In order to catch a last glimpse of the coffin of Queen Elizabeth II, numerous people in Edinburgh take on heavy exertions. Already at night they stand in line for hours for hours. In the evening, the bones of the Queen of Scotland are brought to London.
The death of the Queen moves the crowds: in Edinburgh, mourners from all over Scotland and the United Kingdom lined up in a kilometer-long queue on Tuesday night to say goodbye to Elizabeth II. They want to pay their last respects to the monarch at the closed coffin that was laid out in the city's St Giles Cathedral.
The Daily Mail reports that numerous people have even traveled from London. They thought it would be easier to see the Queen's coffin in Scotland than in the British capital, where it will be taken and laid out in the evening. Waiting times of up to 30 hours for mourners were recently forecast in London.
A man who joined his stepdaughter at the back of the queue at 2:30 a.m. said: "We wanted to say goodbye to the boss. I'm in the military, I work on the submarines. I was surprised at how much she message. I didn't know her personally, but I met her when I was a kid. It really moved me, it was quite a shock."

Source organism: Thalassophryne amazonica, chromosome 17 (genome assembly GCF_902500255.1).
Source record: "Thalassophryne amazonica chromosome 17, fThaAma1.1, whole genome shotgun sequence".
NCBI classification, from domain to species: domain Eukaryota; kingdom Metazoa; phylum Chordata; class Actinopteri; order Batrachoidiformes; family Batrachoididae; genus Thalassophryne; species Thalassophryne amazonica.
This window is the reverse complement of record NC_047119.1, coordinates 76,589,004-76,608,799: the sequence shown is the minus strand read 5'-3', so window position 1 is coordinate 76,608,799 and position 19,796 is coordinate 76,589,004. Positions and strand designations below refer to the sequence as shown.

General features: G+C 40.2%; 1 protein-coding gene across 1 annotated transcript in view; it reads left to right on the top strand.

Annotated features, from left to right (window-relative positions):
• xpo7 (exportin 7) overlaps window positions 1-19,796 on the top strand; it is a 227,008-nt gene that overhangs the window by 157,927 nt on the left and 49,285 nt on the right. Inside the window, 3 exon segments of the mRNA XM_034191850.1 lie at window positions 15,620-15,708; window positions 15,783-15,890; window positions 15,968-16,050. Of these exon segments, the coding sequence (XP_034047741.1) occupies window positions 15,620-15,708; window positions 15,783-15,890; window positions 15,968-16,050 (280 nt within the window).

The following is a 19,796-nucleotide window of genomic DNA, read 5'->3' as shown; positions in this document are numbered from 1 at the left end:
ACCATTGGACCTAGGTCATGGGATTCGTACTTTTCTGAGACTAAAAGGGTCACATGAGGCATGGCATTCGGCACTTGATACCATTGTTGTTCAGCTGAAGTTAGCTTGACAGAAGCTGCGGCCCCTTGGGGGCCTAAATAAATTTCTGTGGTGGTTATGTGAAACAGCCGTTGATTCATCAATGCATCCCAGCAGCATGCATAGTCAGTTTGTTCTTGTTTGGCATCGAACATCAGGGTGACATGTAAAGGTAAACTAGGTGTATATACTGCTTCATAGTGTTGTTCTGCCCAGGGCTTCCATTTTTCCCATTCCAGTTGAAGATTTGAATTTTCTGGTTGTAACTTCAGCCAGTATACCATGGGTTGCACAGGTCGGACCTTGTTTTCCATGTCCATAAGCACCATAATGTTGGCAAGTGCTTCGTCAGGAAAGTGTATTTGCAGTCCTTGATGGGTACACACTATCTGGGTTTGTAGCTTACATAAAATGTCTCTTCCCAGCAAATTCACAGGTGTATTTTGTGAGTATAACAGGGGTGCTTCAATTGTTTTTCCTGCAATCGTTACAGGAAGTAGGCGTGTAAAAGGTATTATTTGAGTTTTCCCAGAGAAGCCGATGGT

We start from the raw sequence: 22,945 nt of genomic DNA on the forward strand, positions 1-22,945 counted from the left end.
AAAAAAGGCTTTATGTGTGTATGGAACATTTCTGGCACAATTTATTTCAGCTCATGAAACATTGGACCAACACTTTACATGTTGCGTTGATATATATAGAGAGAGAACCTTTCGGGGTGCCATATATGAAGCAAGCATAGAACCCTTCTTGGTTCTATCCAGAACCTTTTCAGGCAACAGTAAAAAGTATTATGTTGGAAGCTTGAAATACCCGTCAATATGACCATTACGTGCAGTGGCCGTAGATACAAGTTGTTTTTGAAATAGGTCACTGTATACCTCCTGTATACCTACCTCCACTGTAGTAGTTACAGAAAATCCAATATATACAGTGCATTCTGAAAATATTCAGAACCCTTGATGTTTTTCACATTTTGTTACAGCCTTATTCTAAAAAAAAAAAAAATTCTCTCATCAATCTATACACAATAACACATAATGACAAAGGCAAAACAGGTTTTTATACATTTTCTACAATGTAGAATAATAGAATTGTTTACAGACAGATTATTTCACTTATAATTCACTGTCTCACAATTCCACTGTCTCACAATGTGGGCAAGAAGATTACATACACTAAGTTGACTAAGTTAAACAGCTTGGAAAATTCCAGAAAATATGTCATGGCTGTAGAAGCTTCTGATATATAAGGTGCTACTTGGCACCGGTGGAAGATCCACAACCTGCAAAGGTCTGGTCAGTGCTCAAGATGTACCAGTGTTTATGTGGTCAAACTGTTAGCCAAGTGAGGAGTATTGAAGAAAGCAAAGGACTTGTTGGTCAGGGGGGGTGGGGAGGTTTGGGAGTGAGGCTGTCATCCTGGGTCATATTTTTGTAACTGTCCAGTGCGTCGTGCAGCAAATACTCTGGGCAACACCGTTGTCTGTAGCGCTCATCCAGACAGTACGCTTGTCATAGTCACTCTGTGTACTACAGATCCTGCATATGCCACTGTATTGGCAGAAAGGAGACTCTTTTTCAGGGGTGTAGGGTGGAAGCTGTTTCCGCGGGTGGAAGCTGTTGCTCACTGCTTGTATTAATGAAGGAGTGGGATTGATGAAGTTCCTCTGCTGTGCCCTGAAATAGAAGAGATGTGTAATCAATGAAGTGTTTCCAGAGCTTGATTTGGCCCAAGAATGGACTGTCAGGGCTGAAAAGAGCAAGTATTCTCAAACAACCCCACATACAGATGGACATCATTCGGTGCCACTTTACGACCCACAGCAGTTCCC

A couple, who in turn queued up just after 3 a.m., is quoted as saying: "We tried to queue overnight to avoid the crowds - without success".
Thousands of people had already flocked on Monday evening when the new King Charles III. and his three siblings with bowed heads at the four sides of the oaken coffin silently commemorated the Queen ("Vigil of the Princes" ceremony).
Elizabeth II died on Thursday at the age of 96 at her Scottish country estate, Balmoral Castle. A plane with her coffin on board is scheduled to leave Edinburgh Airport for London at 6 p.m. that evening. The Queen will be buried in a state funeral at Westminster Abbey on Monday 19 September.